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I noticed dice and dominos both use the same convention for dot placement. Is there a reason for this? Is there any research on how to layout dots so that they are most readable?

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Once you get past the usability choice of using pips vs. Arabic numerals (because you can read pips in any orientation), it's more about taste than readability.

Comparing Asian dice to European dice (courtesy of wikipedia) makes this clear:

Asian dice designs up top, European dice designs below.

The color of the 1 and 4 in the Asian patterns is a cultural adaptation (these designs would be considered "unlucky" if they weren't colored red), but the clustering of the dots in the Asian patterns allows for the corners to have more wear (because the pips are further away from the edges), and the pips become larger for the smaller numbers vs. the uniform pip size on Western dice.

Dominoes are adapted from western dice, as opposed to the other way around, which is why they share pip patterns. Mahjongg tiles and playing cards, which don't share this heritage, arrange their pips differently.

If you were to try and make dice extra-readable, I suppose you'd want to modify the Asian patterns (which already have different sizes of pips for each number) but make them all different colors as well, or at least make odd-numbered sides a different color from the even-numbered sides.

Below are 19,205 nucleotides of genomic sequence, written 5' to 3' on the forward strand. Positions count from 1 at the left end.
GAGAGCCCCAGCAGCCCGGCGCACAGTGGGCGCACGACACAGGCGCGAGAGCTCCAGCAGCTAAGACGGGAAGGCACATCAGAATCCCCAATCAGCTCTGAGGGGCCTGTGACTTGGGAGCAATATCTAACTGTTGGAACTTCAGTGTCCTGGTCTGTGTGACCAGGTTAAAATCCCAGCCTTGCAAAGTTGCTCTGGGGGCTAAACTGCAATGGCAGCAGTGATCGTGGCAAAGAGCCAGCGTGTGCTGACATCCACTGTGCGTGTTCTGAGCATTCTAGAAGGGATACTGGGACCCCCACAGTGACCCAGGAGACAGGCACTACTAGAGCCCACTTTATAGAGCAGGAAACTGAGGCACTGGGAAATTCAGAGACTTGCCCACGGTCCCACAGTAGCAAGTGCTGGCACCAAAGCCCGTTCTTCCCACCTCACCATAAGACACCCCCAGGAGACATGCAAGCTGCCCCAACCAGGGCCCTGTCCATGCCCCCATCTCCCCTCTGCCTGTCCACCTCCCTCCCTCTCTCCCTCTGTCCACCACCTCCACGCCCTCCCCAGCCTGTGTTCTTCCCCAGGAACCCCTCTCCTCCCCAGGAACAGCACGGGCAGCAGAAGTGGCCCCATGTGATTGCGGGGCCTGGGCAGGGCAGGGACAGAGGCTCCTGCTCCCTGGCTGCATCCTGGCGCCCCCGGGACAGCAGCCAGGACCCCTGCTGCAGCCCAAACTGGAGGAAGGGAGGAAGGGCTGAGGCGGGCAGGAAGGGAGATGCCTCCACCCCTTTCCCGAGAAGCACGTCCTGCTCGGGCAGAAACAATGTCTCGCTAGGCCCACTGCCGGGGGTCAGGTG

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I like the western 4, 1, and 5. I bet 2, 3, and 6 could be more usable, though. Although, maybe the western 2 is superior to the eastern 2 because of the spacing distance. Maybe a die cast far away from the user would be more readable if there was more whitespace. I don't like the metaphor of counting corners, though, because my mental model doesn't have corners = 2. –  Tyler Langan Nov 26 '12 at 23:56
    
I took a real die out and played around with it. I guess I'm alright with the 2, but I have a problem with the inconsistency of 3 and 6. –  Tyler Langan Nov 27 '12 at 0:02
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Yah, blurry eyes would see all the same shape (i.e. a blot in the center). In the examples I showed above, they all have a distinct "envelope". –  Rachel Keslensky Nov 27 '12 at 3:21
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The western layout allows a simpler method for making dice and dominos using a template with 7 pips. That is to say a template will look like the 6 die with a seventh pip in the centre. All sides (dice) and ends (dominos can be marked or drilled using this one layout. Just my observation. –  user22716 Jan 1 '13 at 22:08
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